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Once upon a time, Mondays were thing to be dreaded. They marked a return to work (or school), put an end to the fun of the weekend and, for most people, meant that drunken fun was over for another five days. Then, A&E gave us Intervention, Obsessed and (starting August 17th) Hoarders. Monday changed completely.

For those of you unfamiliar, Intervention is pretty much what the name implies: forty minutes of “documenting the addiction,” also known as “showing someone doing crazy shit,” followed by an intervention. The last five minutes always tell what happened after the intervention while some annoying song performed by “public domain Jayhawks” plays.

Obsessed chronicles people who have OCD, trichotillomania and panic anxiety; people usually exhibit a trick-or-treat bag of crazy. Anxiety disorders usually travel in packs, so it’s not unusual for one person to start off with anxiety, move on to hoarding things, and then develop agoraphobia and depression caused by their shame of said hoarding. The people on the show volunteer for cognitive behavioral therapy, which involves exposing people to the very things they fear in order for them to build up a tolerance. Inevitably, the people freak out, and “good tv” is made.

So, what’s another circus sideshow? This isn’t all about people getting drunk on mouthwash or pulling their hairs out one by one. These days, sideshows are a dime a dozen and A&E’s lineup would really have to amp up the crazy to compete with...well, just about anything on Vh1. (Sidebar: when did Vh-1 become Vh1? Did the hyphen contain all of the music videos?)

The real draws behind A&E’s lineup are the people behind the stories. “Lady is an alcoholic” isn’t nearly as interesting as “lady is the perfect PTA mom who snaps, can’t handle it, and becomes an alcoholic.” It’s interesting because, on some level, we can see ourselves or our friends. We see the impact that unattainable expectations of perfection have on women. The aforementioned alcoholic lady says “I’m beautiful and happy, I’m beautiful and happy!” everytime she leaves the house. The drunk guy next door drinks because he watched his father figure die in Afghanistan. The anorexic girl at school is punishing herself because she’s reliving guilt she feels about being molested. I’m not saying that having “issues” makes it OK to sell your kid for crack. I’m saying that the story of addiction is much more interesting when you can look at a crackhead and see somebody’s sister. Intervention makes the addicts human rather than just a sideshow.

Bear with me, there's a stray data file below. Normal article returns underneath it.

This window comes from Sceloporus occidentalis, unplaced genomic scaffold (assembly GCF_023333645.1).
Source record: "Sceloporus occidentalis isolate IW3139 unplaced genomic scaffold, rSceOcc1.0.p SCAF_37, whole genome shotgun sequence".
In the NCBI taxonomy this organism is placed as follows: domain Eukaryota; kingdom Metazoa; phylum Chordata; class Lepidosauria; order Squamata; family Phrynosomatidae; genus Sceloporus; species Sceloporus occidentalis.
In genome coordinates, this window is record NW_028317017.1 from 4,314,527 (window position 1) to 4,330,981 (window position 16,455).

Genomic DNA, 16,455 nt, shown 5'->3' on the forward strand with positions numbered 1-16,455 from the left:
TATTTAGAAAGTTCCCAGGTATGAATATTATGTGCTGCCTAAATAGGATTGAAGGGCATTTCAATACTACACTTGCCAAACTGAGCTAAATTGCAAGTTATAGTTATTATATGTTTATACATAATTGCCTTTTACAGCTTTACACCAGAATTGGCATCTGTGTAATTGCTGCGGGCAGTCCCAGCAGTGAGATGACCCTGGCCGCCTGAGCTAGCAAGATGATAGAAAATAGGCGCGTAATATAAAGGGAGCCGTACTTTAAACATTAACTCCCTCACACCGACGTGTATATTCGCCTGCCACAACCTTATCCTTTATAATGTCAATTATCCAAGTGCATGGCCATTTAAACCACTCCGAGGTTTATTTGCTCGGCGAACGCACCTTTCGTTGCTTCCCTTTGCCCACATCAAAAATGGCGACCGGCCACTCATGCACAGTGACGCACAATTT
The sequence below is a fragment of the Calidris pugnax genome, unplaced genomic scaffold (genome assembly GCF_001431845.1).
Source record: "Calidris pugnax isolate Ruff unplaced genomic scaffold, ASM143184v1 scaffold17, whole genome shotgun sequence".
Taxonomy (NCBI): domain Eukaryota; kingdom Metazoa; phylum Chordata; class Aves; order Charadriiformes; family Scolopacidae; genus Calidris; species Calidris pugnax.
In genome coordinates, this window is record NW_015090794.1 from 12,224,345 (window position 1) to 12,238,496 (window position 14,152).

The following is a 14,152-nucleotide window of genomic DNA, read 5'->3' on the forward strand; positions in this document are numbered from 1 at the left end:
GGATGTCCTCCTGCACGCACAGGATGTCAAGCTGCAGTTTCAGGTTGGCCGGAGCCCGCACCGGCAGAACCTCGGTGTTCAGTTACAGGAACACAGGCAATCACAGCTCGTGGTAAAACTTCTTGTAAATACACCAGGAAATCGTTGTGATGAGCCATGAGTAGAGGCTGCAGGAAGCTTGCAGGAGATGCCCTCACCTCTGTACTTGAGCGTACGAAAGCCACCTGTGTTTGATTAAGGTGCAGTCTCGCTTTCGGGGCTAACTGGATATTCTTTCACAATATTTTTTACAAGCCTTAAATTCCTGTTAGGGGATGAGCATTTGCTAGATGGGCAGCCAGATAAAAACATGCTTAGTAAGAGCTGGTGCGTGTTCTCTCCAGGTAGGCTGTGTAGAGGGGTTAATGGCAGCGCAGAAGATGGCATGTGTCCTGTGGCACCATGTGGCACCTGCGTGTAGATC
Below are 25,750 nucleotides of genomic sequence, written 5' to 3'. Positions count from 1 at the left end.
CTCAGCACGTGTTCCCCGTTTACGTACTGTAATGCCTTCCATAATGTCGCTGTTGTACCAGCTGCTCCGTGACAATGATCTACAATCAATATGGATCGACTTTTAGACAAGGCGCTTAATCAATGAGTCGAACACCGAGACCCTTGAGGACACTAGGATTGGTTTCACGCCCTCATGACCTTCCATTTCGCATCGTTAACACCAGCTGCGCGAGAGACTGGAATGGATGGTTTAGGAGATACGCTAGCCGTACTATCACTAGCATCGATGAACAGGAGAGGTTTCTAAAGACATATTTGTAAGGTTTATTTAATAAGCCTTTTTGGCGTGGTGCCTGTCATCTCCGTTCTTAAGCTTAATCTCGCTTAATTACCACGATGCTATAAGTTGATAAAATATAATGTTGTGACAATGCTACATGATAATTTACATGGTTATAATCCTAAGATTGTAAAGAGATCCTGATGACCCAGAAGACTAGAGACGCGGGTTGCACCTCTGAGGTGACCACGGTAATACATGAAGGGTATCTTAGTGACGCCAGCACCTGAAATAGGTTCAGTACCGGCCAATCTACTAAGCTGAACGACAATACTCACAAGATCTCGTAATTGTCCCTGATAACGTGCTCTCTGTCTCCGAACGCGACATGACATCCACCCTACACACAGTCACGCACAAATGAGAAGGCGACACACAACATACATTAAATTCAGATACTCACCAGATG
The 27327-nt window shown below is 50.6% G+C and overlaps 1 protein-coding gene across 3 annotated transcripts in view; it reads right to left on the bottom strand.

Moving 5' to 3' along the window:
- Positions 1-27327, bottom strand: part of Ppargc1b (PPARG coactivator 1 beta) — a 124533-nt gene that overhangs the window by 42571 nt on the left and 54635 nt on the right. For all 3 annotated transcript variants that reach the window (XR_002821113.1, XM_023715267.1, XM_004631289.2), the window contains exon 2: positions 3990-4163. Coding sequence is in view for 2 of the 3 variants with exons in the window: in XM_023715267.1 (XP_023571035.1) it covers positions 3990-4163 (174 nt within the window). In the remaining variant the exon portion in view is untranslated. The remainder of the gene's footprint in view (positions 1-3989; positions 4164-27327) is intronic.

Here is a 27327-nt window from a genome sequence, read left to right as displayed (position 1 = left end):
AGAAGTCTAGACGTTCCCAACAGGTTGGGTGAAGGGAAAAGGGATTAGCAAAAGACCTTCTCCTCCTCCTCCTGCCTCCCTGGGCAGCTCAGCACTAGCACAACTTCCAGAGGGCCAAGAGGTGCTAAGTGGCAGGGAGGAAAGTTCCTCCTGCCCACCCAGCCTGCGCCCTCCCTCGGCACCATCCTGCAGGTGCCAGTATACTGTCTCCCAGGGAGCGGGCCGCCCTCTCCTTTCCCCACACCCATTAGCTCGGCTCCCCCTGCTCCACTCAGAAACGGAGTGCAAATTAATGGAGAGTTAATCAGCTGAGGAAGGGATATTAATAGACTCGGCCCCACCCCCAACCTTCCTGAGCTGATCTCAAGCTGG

Most of the people on Obsessed are portraits of what can happen to any of us if blindsided by the unforeseen. The sky over all of our heads is filled with pianos. Every second of every day, your phone could ring and you could be notified of someone’s death. You could be permanently disabled every time you get in a car. North Korea could finally decide to nuke us.

What happens when one of those sky-pianos falls on someone who is blindsided or a little short on coping mechanisms? They develop little habits. They check locks. They tap things three times. While they know in their rational minds that tapping things isn’t going to stop the sky-pianos, something in them says “you’d better tap this, just in case.” While most of us can avoid becoming a crackhead by just not doing crack, the “oh my God, I can’t control life and that scares the crap out of me” misfire in your brain could happen any time. We watch Obsessed because we can see our past selves, our possible future selves. If nothing else, we can understand why the people on the show do what they do. As hard as it is to feel empathy for someone who could sell her own kid for crack, it’s that easy to feel empathy for the lady who is psychotic about baby-proofing her house after losing a child to SIDS.  

By paying attention to people we don’t know, people on tv, we can better understand the people we DO know. Watching other people is a huge part of how we learn, even if it’s usually along the lines of “do we pay at the table, or go to the cash register?” Watching people around us connects us. It makes us more empathetic. It keeps us human.



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